Now, we're not saying you'll go into a midnight sugar-need hysteria, searching through dumpsters or harassing people to get your sweet tooth fix. But, as we've seen in this study, regularly eating high-calorie and high-sugar foods causes significant changes in brain areas that regulate our behavior, mood and day-to-day choices, resulting in overeating and a variety of health concerns, including diabetes, obesity, chronic inflammation, dementia, heart disease and more.

What causes us to crave sugar?

When we crave sweet foods, it could be because we're still hungry. To our brains, salty foods and sweets are rewarding, quick energy sources, with one major drawback: they don't sustain us for very long. Often, food cravings arise because we haven't provided our bodies with enough food to fuel our energy needs. This can happen when the previous meal we ate was also high in sugar but low in protein, fiber and healthy fats. It also can happen when we aren't eating enough (aka on a restrictive diet). A morning cup of joe is not breakfast and a simple salad for lunch will not give your cells the nutrients they need to produce sustainable energy that helps you power through your day—it will only set you up to give in to your cravings.

That's why we tend to reach for high-calorie, fast-fuel sources rich in saturated fats and refined, processed sugars (ignoring satiety altogether). These foods provide us with a burst of short-lived energy that burns out within a few hours, resulting in low blood sugar levels and prompting us to want more—perpetuating blood sugar spike rollercoasters associated with hormone imbalances, insulin resistance, aging skin and more. And then the cycle repeats again.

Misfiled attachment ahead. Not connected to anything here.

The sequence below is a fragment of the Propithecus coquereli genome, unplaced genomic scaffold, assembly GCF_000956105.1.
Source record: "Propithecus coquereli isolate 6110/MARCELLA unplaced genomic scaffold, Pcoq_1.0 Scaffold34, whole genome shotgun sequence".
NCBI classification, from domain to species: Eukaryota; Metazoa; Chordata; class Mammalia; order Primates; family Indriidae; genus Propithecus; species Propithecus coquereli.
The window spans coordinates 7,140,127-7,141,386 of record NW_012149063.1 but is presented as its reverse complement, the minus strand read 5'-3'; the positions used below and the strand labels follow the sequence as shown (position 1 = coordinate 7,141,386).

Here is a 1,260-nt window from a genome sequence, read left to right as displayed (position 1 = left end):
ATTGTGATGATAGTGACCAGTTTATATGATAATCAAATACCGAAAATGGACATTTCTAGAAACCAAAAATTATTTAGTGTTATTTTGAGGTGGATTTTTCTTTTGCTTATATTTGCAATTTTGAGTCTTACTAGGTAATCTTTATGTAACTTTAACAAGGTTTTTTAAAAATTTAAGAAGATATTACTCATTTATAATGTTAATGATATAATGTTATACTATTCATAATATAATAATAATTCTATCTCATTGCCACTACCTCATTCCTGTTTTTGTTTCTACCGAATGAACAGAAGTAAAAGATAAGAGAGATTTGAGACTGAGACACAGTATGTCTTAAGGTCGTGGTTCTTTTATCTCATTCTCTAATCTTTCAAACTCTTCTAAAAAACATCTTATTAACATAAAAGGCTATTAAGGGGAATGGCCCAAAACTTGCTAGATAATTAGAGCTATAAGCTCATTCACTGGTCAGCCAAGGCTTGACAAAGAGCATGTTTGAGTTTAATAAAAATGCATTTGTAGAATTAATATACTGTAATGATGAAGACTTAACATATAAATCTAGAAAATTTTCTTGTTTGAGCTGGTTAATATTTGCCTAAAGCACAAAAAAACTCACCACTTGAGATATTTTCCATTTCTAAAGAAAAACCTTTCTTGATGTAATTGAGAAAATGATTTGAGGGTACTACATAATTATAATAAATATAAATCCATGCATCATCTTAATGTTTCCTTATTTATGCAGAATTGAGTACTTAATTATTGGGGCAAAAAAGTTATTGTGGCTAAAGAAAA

Of course, other factors can influence what our bodies crave. Salty, fatty and sweet cravings kick in when we need a pick-me-up or when we're stressed, bored or lonely—we don't call it "comfort food" for nothing. Many people confuse thirst with craving sugar. And of course, it doesn't help that ripping open a bag of potato chips or a sugary snack is easier than preparing a high-fiber, high-protein meal, including healthy fats.

What should I eat when I crave sugar?

We'll be the first to tell you that it's ok to indulge your sugar cravings in moderation; satisfying our sweet tooth is a "pleasure" choice, not "healthy" one, but pleasure is very much a part of a life well-lived. The key is the "moderation" part: sometimes a bite or two of a brownie is more than enough to scratch the itch. We don't need to eat the entire thing; doing so will provide fleeting energy levels, trigger a cocktail of hormones and feel-good chemicals like dopamine and serotonin, but with hardly any nutrients, and it can impact your insulin response.